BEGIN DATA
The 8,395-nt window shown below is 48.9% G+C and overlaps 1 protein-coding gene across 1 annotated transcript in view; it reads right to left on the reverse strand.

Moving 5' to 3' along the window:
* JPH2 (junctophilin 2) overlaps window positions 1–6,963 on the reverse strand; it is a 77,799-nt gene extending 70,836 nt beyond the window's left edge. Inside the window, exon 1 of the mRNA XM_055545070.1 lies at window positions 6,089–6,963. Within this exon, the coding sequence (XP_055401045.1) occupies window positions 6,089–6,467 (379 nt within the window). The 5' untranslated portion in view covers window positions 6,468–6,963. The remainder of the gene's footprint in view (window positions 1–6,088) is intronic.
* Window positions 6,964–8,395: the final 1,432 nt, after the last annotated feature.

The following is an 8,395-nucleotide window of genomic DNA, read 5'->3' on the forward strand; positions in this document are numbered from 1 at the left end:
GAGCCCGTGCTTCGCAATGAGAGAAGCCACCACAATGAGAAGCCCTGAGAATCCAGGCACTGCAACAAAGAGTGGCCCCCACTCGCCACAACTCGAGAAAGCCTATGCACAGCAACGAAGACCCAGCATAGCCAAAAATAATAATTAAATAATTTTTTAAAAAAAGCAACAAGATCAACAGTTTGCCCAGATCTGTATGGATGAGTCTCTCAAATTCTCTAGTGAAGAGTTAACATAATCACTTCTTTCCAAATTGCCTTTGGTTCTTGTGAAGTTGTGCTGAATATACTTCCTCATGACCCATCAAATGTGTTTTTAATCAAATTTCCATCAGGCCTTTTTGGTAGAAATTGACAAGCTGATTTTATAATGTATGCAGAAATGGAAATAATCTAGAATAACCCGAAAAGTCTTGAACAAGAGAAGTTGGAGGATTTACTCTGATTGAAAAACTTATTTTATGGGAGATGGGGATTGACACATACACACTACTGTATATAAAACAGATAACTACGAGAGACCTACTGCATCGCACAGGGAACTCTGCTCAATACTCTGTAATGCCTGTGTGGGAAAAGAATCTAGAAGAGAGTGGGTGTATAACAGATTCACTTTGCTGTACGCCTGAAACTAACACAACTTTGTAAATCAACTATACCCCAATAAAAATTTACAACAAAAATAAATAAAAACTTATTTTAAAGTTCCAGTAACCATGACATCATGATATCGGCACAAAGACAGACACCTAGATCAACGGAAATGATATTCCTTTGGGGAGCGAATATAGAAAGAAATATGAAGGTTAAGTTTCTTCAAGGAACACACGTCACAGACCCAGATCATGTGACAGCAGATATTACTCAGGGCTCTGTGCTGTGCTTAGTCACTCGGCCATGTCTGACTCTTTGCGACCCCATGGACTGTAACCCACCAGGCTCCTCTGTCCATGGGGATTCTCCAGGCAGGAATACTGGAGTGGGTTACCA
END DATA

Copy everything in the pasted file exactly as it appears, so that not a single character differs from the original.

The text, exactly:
The 8,395-nt window shown below is 48.9% G+C and overlaps 1 protein-coding gene across 1 annotated transcript in view; it reads right to left on the reverse strand.

Moving 5' to 3' along the window:
* JPH2 (junctophilin 2) overlaps window positions 1–6,963 on the reverse strand; it is a 77,799-nt gene extending 70,836 nt beyond the window's left edge. Inside the window, exon 1 of the mRNA XM_055545070.1 lies at window positions 6,089–6,963. Within this exon, the coding sequence (XP_055401045.1) occupies window positions 6,089–6,467 (379 nt within the window). The 5' untranslated portion in view covers window positions 6,468–6,963. The remainder of the gene's footprint in view (window positions 1–6,088) is intronic.
* Window positions 6,964–8,395: the final 1,432 nt, after the last annotated feature.

The following is an 8,395-nucleotide window of genomic DNA, read 5'->3' on the forward strand; positions in this document are numbered from 1 at the left end:
GAGCCCGTGCTTCGCAATGAGAGAAGCCACCACAATGAGAAGCCCTGAGAATCCAGGCACTGCAACAAAGAGTGGCCCCCACTCGCCACAACTCGAGAAAGCCTATGCACAGCAACGAAGACCCAGCATAGCCAAAAATAATAATTAAATAATTTTTTAAAAAAAGCAACAAGATCAACAGTTTGCCCAGATCTGTATGGATGAGTCTCTCAAATTCTCTAGTGAAGAGTTAACATAATCACTTCTTTCCAAATTGCCTTTGGTTCTTGTGAAGTTGTGCTGAATATACTTCCTCATGACCCATCAAATGTGTTTTTAATCAAATTTCCATCAGGCCTTTTTGGTAGAAATTGACAAGCTGATTTTATAATGTATGCAGAAATGGAAATAATCTAGAATAACCCGAAAAGTCTTGAACAAGAGAAGTTGGAGGATTTACTCTGATTGAAAAACTTATTTTATGGGAGATGGGGATTGACACATACACACTACTGTATATAAAACAGATAACTACGAGAGACCTACTGCATCGCACAGGGAACTCTGCTCAATACTCTGTAATGCCTGTGTGGGAAAAGAATCTAGAAGAGAGTGGGTGTATAACAGATTCACTTTGCTGTACGCCTGAAACTAACACAACTTTGTAAATCAACTATACCCCAATAAAAATTTACAACAAAAATAAATAAAAACTTATTTTAAAGTTCCAGTAACCATGACATCATGATATCGGCACAAAGACAGACACCTAGATCAACGGAAATGATATTCCTTTGGGGAGCGAATATAGAAAGAAATATGAAGGTTAAGTTTCTTCAAGGAACACACGTCACAGACCCAGATCATGTGACAGCAGATATTACTCAGGGCTCTGTGCTGTGCTTAGTCACTCGGCCATGTCTGACTCTTTGCGACCCCATGGACTGTAACCCACCAGGCTCCTCTGTCCATGGGGATTCTCCAGGCAGGAATACTGGAGTGGGTTACCA